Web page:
Of course, a big appeal of architecture is that your create something of lasting value. The pay for a software architect may be higher - average salary of $114,000 with 10 years of experience - but I know from experience the software just doesn't last like a building.
Here are some more jobs that require you to give up years of your life to get the same paycheck that your buddies can be making a decade earlier.
Chef Salary, Big Paycheck?
There’s a great saying, “If you can’t take the heat, get out of the kitchen.” Believe it or not, there’s actually some truth to that culinary adage. According to Stephan Hengst, spokesman for the Culinary Institute of America (CIA), most restaurant kitchens are not air-conditioned and can push the mercury over 100 degrees during summer months.
If you’re thinking of being the next Wolfgang Puck, landing executive chef jobs and cooking up a big paycheck, you might also want to consider a few more factors before you put on that chef’s hat.
Required Skills for being a Chef
After graduating culinary school (2-4 years), earning your degree and spending tens of thousands to get your degree, you may begin your career in a lowly kitchen line cook gig with a starting pay of $32,000. Stephan Hengst says after three or four years of working your way up to "Sous-Chef," you might be pulling in around $55,000. However, a quick check of the PayScale says this may be optimistic: line cooks in Seattle with 1-4 years of experience are pulling down more like $25,000/year, and Sous Chef's with 5-9 years of experience are earning $35,000.
Hengst also adds that you’ll probably only get benefits if you work for a restaurant chain; you may need those health benefits to see a podiatrist. You’ll be on your feet an average of 12 hours a day, and possibly work 80 to 100 hours a week; that's not exactly the pampered chef! To add insult to injury, the people you’re working for, your customers, will probably never see you; so don’t expect a pat on the back.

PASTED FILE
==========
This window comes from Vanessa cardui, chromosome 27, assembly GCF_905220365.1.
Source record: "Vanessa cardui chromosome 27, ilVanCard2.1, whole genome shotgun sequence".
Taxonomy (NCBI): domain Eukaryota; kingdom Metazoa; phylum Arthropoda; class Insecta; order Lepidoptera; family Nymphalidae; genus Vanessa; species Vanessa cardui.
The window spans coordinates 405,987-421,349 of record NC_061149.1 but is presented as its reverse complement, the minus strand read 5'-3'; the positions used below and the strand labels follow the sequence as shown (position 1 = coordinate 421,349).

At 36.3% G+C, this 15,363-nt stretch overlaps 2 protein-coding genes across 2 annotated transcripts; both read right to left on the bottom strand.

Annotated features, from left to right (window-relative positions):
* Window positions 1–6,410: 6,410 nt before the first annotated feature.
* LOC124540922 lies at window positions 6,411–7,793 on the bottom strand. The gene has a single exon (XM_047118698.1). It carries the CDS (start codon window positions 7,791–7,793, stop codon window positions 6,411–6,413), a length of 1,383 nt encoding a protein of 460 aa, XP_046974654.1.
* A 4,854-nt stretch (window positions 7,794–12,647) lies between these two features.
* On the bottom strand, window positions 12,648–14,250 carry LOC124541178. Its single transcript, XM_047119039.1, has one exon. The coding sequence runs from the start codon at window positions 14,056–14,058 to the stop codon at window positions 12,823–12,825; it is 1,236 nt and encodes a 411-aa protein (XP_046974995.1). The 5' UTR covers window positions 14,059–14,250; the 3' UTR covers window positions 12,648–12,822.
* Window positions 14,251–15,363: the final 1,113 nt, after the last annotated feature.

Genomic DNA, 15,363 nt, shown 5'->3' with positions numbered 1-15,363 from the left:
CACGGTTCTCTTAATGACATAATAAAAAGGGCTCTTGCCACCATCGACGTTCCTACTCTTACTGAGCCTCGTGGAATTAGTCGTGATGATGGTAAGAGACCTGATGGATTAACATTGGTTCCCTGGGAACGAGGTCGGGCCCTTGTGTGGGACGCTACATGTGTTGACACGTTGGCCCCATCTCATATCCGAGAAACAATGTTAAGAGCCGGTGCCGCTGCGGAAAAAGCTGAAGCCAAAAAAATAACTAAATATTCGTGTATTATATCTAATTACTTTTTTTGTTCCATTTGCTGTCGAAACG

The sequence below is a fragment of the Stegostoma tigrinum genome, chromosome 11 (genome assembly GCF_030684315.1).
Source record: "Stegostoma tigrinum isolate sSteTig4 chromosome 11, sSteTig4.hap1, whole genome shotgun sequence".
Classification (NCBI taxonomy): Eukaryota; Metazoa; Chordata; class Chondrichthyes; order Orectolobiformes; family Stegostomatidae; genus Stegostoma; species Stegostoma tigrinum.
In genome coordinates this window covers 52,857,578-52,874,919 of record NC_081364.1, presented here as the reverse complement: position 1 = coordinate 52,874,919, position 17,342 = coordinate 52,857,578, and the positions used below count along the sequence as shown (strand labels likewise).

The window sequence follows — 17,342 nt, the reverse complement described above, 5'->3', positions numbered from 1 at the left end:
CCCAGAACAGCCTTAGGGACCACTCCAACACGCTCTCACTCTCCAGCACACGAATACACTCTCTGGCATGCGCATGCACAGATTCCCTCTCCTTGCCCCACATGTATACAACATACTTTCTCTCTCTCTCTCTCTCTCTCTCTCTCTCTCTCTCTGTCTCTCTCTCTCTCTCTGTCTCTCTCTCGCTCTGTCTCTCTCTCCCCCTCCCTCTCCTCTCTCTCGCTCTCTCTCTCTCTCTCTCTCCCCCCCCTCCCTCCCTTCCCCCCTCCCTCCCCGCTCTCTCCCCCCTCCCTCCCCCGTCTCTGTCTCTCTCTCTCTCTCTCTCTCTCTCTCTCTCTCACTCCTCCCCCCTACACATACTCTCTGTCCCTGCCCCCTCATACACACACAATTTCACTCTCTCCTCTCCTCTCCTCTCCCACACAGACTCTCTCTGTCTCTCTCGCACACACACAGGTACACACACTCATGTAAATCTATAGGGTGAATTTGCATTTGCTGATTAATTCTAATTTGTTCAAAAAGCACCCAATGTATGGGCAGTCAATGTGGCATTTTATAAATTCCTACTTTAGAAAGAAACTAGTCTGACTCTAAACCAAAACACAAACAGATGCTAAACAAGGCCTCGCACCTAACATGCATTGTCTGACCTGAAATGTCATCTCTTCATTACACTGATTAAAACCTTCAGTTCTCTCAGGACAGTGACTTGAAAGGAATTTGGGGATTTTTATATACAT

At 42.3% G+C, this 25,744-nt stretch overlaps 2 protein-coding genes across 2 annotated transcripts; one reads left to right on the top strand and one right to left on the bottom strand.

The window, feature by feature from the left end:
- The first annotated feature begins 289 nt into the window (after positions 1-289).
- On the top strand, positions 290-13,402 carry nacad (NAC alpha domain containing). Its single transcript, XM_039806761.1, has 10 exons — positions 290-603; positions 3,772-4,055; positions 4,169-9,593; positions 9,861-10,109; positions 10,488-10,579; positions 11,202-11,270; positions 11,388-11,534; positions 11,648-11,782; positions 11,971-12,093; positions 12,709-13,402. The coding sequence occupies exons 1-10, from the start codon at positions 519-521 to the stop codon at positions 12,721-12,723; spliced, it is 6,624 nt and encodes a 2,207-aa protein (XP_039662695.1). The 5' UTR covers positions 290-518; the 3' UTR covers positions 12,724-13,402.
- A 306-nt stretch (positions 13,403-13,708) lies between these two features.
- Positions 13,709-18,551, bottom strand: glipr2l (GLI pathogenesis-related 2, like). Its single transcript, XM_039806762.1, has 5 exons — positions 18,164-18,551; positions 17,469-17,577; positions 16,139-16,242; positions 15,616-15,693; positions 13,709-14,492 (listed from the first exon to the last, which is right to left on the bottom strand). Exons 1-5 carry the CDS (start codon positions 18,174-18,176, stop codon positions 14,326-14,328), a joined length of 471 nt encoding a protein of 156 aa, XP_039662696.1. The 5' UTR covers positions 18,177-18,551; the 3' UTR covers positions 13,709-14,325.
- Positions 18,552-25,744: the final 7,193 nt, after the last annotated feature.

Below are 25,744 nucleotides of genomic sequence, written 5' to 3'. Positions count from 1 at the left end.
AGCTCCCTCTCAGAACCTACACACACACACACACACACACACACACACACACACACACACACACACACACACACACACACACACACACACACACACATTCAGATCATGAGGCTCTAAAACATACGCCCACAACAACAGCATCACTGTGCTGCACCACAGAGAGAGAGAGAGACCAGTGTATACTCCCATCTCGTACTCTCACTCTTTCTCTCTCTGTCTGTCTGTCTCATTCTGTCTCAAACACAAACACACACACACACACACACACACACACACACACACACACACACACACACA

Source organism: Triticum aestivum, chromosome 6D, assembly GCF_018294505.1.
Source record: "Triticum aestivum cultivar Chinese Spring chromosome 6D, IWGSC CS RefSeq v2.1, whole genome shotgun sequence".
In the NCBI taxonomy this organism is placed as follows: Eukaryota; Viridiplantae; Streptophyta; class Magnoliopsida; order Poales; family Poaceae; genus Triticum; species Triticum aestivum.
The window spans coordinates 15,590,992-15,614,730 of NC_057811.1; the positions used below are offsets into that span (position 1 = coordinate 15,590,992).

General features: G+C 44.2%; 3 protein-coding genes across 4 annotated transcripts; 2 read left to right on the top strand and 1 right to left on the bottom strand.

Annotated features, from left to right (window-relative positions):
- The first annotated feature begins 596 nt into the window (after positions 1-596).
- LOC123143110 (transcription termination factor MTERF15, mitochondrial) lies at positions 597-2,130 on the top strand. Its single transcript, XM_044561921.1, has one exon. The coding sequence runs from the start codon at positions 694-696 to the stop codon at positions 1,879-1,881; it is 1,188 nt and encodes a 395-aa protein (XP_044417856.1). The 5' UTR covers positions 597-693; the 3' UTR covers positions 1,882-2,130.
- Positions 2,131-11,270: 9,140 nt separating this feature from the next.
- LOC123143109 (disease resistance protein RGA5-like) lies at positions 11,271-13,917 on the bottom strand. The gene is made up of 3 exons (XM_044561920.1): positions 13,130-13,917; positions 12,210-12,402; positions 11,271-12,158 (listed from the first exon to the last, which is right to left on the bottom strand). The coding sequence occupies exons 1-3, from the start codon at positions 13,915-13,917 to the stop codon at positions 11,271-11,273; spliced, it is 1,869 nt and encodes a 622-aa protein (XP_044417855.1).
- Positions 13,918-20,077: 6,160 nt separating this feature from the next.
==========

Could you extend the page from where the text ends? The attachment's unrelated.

Research Scientist Resume
Working as an academic research scientist sounds like a high status gig, but first you’ll need to complete a PH.D. and a dissertation; that’s 6-8 years of your life. After getting your degree, add on a few more years for that postdoctoral "phase" as you try to attain one of those sweet tenure-track gigs. And what will that “phase” entail?
Most likely, you'll be teaching, working in a lab during all hours of the night and/or day, writing grants, publishing research (from your lab work); all for a starting pay of about $43,000. According to Phil Gardner, director of the Collegiate Employment Research Institute at Michigan State University, the average span of a post-doc career has doubled over the past decade.
A bright spot: female PhD Physicists (not professors), earn the same as the men, for the uncorrected sample in PayScale's database, anyway.
Competing for Starting Pay
On top of that, there are not enough tenure track positions (in many disciplines) for all of the candidates; so add "competition" to that academic mountain you’ll have to climb. My favorite Ph.D. fact: every professor only needs to have one graduate student during his/her career, this student will replace him/her at retirement. Professors usually, each, have dozens of graduate students during their careers. Talk about oversupply! I did my part: I got out of academia after training one Ph.D. to replace me. :-)
All of this makes spending two years of your life in an MBA program look like a vacation, and quite a lovely one, especially if you snag a position with starting pay in the six-figure range. How does your paycheck compare to these all work and no play careers? Find out with our salary calculator.